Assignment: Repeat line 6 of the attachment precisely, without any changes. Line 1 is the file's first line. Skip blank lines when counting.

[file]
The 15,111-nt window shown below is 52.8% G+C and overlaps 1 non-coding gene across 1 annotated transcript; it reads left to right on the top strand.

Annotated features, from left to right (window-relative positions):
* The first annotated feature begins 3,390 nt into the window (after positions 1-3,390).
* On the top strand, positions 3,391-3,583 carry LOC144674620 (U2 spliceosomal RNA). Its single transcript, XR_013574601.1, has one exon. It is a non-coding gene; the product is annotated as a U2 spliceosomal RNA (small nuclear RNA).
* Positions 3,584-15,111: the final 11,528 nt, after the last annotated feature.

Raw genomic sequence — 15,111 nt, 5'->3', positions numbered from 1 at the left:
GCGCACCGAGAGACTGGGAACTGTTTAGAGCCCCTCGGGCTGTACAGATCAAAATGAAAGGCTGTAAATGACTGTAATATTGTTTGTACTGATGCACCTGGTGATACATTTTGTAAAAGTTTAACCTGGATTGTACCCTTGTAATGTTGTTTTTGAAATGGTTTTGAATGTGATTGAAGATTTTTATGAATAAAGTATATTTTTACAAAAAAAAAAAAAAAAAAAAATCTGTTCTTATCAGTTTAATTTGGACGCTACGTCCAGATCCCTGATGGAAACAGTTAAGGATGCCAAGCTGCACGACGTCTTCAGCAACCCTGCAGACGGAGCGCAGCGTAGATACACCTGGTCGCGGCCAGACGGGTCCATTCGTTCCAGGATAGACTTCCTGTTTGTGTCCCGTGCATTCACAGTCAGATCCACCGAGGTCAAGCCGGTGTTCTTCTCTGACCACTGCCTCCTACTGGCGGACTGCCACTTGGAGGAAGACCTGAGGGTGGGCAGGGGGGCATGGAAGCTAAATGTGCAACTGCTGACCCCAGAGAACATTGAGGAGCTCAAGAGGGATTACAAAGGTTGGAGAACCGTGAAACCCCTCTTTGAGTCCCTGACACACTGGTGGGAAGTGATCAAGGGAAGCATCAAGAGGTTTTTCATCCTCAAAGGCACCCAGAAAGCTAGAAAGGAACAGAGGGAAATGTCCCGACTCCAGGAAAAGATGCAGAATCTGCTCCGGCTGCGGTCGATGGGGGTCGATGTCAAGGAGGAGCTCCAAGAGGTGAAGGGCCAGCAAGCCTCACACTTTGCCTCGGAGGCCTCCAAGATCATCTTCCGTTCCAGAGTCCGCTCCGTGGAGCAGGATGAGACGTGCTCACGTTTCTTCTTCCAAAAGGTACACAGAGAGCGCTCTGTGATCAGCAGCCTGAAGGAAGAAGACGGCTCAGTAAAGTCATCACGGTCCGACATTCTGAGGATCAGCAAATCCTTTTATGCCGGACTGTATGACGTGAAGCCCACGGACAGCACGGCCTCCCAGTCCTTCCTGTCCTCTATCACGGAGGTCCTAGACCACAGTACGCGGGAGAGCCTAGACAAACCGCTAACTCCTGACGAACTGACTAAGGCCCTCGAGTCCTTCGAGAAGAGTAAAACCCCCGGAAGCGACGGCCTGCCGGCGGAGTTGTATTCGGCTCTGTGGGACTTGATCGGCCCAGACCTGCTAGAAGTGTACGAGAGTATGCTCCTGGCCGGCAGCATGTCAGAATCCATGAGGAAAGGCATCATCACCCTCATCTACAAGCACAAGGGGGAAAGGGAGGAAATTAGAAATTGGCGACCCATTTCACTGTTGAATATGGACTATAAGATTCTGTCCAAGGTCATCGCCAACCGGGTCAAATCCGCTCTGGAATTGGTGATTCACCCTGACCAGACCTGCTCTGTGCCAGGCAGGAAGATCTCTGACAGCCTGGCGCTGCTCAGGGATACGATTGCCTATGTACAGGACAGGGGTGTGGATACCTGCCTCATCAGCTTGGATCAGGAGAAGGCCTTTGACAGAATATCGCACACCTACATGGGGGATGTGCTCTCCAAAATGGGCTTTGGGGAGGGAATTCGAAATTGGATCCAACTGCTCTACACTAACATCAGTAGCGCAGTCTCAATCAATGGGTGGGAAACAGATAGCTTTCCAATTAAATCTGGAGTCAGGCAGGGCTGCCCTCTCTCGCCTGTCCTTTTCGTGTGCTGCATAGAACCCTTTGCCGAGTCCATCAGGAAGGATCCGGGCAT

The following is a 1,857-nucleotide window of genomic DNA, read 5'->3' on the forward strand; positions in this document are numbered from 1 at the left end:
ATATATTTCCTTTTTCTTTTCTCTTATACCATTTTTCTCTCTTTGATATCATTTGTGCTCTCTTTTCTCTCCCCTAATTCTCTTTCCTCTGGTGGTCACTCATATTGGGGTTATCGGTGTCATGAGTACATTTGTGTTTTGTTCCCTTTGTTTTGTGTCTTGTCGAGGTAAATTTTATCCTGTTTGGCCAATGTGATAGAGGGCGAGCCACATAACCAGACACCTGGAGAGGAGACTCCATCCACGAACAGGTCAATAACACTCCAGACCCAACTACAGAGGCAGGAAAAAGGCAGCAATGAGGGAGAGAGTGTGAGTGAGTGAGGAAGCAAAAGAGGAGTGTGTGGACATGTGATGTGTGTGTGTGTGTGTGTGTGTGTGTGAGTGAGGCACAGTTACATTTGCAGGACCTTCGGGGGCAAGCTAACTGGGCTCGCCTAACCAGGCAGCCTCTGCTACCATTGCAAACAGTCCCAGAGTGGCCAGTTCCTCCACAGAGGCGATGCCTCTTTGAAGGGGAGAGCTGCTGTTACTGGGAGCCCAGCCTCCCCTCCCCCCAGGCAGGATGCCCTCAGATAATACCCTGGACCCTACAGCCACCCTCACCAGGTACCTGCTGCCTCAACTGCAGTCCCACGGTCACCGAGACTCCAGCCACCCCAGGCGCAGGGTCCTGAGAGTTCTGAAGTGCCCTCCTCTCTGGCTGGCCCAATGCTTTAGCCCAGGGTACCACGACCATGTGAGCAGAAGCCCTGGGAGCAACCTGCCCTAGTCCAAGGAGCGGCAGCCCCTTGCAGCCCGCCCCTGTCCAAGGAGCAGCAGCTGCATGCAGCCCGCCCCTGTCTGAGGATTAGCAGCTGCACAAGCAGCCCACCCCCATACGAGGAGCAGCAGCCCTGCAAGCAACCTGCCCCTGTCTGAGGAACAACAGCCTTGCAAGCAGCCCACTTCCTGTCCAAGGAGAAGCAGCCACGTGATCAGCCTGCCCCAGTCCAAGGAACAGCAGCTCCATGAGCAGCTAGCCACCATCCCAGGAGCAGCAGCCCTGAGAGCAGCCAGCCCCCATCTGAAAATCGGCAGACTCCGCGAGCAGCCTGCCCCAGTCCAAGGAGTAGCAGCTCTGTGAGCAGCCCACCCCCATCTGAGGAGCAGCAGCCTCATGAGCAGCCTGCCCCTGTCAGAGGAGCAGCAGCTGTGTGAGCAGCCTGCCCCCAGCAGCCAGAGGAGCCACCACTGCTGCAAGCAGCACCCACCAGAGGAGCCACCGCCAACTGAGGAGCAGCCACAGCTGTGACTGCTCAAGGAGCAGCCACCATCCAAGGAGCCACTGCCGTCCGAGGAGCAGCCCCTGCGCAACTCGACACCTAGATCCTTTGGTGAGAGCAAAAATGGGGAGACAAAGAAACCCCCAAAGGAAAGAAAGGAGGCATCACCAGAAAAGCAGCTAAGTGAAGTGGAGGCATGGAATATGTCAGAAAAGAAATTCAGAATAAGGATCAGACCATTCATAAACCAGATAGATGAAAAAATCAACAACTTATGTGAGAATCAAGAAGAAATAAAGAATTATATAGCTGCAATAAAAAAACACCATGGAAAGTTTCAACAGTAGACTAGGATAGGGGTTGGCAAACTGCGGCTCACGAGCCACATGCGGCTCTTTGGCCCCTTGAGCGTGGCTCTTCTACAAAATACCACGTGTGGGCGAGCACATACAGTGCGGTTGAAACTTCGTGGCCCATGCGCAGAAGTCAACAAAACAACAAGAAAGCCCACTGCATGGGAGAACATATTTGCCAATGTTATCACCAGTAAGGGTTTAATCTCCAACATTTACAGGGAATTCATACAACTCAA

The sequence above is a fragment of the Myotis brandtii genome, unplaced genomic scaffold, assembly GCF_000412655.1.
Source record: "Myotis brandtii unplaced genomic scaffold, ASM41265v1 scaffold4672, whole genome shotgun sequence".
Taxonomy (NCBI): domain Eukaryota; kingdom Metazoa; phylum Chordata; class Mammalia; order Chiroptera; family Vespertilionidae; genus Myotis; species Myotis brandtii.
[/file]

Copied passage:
Raw genomic sequence — 15,111 nt, 5'->3', positions numbered from 1 at the left: